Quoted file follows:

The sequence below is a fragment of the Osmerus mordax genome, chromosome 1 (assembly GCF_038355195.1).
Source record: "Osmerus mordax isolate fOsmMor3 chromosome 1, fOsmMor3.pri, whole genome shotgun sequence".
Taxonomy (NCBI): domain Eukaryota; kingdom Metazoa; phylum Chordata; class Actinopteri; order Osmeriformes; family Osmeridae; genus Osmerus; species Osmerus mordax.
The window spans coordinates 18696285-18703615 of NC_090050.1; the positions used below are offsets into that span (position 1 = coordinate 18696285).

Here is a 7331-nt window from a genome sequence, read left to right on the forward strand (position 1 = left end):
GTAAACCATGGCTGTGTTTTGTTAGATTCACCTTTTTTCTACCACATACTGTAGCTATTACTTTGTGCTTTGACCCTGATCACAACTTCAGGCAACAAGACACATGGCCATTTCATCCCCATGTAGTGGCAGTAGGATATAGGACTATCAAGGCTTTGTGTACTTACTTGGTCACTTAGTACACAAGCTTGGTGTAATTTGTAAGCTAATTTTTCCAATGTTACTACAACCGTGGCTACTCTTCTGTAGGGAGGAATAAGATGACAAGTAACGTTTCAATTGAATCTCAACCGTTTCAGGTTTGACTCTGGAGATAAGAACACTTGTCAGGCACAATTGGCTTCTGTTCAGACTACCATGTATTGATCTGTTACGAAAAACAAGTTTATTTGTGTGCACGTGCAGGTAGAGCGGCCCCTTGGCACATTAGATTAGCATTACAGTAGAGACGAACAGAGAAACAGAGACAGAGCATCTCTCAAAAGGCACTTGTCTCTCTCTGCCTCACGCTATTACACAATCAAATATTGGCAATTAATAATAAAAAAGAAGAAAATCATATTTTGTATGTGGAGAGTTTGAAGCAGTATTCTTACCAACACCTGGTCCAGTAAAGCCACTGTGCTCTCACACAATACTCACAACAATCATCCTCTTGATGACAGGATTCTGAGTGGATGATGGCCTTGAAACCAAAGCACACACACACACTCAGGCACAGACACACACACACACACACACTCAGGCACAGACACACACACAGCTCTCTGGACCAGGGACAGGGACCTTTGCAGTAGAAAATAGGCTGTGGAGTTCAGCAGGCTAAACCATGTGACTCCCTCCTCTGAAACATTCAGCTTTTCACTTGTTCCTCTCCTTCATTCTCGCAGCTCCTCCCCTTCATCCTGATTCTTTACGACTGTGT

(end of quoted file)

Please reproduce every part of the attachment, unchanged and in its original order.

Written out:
The sequence below is a fragment of the Osmerus mordax genome, chromosome 1 (assembly GCF_038355195.1).
Source record: "Osmerus mordax isolate fOsmMor3 chromosome 1, fOsmMor3.pri, whole genome shotgun sequence".
Taxonomy (NCBI): domain Eukaryota; kingdom Metazoa; phylum Chordata; class Actinopteri; order Osmeriformes; family Osmeridae; genus Osmerus; species Osmerus mordax.
The window spans coordinates 18696285-18703615 of NC_090050.1; the positions used below are offsets into that span (position 1 = coordinate 18696285).

Here is a 7331-nt window from a genome sequence, read left to right on the forward strand (position 1 = left end):
GTAAACCATGGCTGTGTTTTGTTAGATTCACCTTTTTTCTACCACATACTGTAGCTATTACTTTGTGCTTTGACCCTGATCACAACTTCAGGCAACAAGACACATGGCCATTTCATCCCCATGTAGTGGCAGTAGGATATAGGACTATCAAGGCTTTGTGTACTTACTTGGTCACTTAGTACACAAGCTTGGTGTAATTTGTAAGCTAATTTTTCCAATGTTACTACAACCGTGGCTACTCTTCTGTAGGGAGGAATAAGATGACAAGTAACGTTTCAATTGAATCTCAACCGTTTCAGGTTTGACTCTGGAGATAAGAACACTTGTCAGGCACAATTGGCTTCTGTTCAGACTACCATGTATTGATCTGTTACGAAAAACAAGTTTATTTGTGTGCACGTGCAGGTAGAGCGGCCCCTTGGCACATTAGATTAGCATTACAGTAGAGACGAACAGAGAAACAGAGACAGAGCATCTCTCAAAAGGCACTTGTCTCTCTCTGCCTCACGCTATTACACAATCAAATATTGGCAATTAATAATAAAAAAGAAGAAAATCATATTTTGTATGTGGAGAGTTTGAAGCAGTATTCTTACCAACACCTGGTCCAGTAAAGCCACTGTGCTCTCACACAATACTCACAACAATCATCCTCTTGATGACAGGATTCTGAGTGGATGATGGCCTTGAAACCAAAGCACACACACACACTCAGGCACAGACACACACACACACACACACTCAGGCACAGACACACACACAGCTCTCTGGACCAGGGACAGGGACCTTTGCAGTAGAAAATAGGCTGTGGAGTTCAGCAGGCTAAACCATGTGACTCCCTCCTCTGAAACATTCAGCTTTTCACTTGTTCCTCTCCTTCATTCTCGCAGCTCCTCCCCTTCATCCTGATTCTTTACGACTGTGT